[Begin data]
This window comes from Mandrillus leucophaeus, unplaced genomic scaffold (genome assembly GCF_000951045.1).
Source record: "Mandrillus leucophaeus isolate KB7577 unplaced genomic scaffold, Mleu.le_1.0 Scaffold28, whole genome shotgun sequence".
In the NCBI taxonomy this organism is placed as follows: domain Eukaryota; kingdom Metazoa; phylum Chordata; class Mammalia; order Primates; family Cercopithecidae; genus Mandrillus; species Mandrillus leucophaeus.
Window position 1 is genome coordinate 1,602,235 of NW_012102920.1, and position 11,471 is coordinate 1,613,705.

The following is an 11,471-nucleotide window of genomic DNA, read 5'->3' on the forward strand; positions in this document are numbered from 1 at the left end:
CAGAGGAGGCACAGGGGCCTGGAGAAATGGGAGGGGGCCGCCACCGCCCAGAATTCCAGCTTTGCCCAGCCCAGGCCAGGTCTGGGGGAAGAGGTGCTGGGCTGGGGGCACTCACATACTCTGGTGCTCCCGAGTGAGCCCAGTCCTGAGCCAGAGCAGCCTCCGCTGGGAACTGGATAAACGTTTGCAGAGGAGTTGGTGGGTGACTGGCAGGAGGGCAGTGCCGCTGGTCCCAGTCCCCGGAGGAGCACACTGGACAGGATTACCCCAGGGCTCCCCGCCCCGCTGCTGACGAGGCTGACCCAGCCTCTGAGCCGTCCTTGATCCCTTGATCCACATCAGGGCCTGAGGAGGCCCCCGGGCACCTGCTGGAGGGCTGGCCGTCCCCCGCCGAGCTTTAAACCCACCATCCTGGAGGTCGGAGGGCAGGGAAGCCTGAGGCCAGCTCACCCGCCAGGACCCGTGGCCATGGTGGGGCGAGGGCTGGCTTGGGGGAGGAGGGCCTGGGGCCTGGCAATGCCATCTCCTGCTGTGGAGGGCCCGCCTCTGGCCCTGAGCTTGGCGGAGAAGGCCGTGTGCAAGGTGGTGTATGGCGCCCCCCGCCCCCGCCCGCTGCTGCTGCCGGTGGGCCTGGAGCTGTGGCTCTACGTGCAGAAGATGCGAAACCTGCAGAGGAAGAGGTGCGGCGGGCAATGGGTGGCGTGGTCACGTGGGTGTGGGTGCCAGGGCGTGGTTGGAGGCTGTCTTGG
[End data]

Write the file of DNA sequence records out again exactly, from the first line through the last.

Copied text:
This window comes from Mandrillus leucophaeus, unplaced genomic scaffold (genome assembly GCF_000951045.1).
Source record: "Mandrillus leucophaeus isolate KB7577 unplaced genomic scaffold, Mleu.le_1.0 Scaffold28, whole genome shotgun sequence".
In the NCBI taxonomy this organism is placed as follows: domain Eukaryota; kingdom Metazoa; phylum Chordata; class Mammalia; order Primates; family Cercopithecidae; genus Mandrillus; species Mandrillus leucophaeus.
Window position 1 is genome coordinate 1,602,235 of NW_012102920.1, and position 11,471 is coordinate 1,613,705.

The following is an 11,471-nucleotide window of genomic DNA, read 5'->3' on the forward strand; positions in this document are numbered from 1 at the left end:
CAGAGGAGGCACAGGGGCCTGGAGAAATGGGAGGGGGCCGCCACCGCCCAGAATTCCAGCTTTGCCCAGCCCAGGCCAGGTCTGGGGGAAGAGGTGCTGGGCTGGGGGCACTCACATACTCTGGTGCTCCCGAGTGAGCCCAGTCCTGAGCCAGAGCAGCCTCCGCTGGGAACTGGATAAACGTTTGCAGAGGAGTTGGTGGGTGACTGGCAGGAGGGCAGTGCCGCTGGTCCCAGTCCCCGGAGGAGCACACTGGACAGGATTACCCCAGGGCTCCCCGCCCCGCTGCTGACGAGGCTGACCCAGCCTCTGAGCCGTCCTTGATCCCTTGATCCACATCAGGGCCTGAGGAGGCCCCCGGGCACCTGCTGGAGGGCTGGCCGTCCCCCGCCGAGCTTTAAACCCACCATCCTGGAGGTCGGAGGGCAGGGAAGCCTGAGGCCAGCTCACCCGCCAGGACCCGTGGCCATGGTGGGGCGAGGGCTGGCTTGGGGGAGGAGGGCCTGGGGCCTGGCAATGCCATCTCCTGCTGTGGAGGGCCCGCCTCTGGCCCTGAGCTTGGCGGAGAAGGCCGTGTGCAAGGTGGTGTATGGCGCCCCCCGCCCCCGCCCGCTGCTGCTGCCGGTGGGCCTGGAGCTGTGGCTCTACGTGCAGAAGATGCGAAACCTGCAGAGGAAGAGGTGCGGCGGGCAATGGGTGGCGTGGTCACGTGGGTGTGGGTGCCAGGGCGTGGTTGGAGGCTGTCTTGG